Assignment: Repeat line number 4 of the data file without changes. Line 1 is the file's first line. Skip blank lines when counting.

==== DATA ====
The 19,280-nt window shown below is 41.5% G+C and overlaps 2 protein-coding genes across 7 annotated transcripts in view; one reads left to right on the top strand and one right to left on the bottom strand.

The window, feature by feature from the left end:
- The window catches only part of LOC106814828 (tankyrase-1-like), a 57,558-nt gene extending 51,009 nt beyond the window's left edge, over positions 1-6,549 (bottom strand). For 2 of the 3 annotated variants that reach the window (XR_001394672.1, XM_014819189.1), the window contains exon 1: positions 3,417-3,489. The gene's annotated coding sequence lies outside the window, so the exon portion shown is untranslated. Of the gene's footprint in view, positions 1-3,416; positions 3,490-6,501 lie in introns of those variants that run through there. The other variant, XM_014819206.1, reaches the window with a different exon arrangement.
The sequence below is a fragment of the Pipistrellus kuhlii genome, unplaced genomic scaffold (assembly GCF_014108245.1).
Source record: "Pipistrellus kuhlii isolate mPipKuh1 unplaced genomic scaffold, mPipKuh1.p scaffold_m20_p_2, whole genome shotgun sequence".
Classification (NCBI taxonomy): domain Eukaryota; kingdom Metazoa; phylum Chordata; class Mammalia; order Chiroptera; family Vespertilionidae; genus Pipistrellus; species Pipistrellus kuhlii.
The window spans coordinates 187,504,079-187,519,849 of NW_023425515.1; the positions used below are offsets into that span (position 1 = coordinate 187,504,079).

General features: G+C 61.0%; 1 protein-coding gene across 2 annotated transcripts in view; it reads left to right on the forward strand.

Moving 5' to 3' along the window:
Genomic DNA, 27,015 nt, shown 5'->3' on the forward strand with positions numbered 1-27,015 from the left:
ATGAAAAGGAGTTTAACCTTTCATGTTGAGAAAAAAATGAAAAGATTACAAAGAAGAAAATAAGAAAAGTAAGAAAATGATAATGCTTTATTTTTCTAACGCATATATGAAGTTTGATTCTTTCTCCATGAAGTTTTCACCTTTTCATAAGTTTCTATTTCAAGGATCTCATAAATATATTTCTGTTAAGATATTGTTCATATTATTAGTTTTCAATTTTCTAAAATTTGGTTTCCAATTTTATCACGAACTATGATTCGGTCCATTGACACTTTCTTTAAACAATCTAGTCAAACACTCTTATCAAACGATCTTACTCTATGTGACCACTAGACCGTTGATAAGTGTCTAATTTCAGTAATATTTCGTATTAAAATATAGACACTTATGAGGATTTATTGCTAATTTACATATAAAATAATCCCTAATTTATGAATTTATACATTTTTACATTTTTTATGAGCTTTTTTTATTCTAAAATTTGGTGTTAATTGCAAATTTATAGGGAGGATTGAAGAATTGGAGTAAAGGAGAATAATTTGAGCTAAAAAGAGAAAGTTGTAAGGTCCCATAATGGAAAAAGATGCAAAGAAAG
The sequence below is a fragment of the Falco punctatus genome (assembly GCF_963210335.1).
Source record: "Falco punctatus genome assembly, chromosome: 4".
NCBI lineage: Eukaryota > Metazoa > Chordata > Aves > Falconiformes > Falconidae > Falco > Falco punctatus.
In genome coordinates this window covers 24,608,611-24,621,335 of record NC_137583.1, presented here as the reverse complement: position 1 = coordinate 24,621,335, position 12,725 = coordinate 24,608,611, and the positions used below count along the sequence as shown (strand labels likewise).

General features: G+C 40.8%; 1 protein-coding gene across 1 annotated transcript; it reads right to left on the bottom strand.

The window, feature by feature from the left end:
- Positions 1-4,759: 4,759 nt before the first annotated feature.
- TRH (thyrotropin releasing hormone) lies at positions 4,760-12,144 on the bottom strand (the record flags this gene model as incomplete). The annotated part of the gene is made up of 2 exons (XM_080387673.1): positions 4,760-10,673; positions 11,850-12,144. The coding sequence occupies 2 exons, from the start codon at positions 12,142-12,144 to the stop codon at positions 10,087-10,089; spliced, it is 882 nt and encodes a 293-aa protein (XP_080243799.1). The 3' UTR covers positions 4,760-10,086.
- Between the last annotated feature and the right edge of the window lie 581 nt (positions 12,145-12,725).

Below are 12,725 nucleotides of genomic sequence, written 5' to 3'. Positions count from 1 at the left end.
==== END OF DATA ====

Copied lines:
The sequence below is a fragment of the Pipistrellus kuhlii genome, unplaced genomic scaffold (assembly GCF_014108245.1).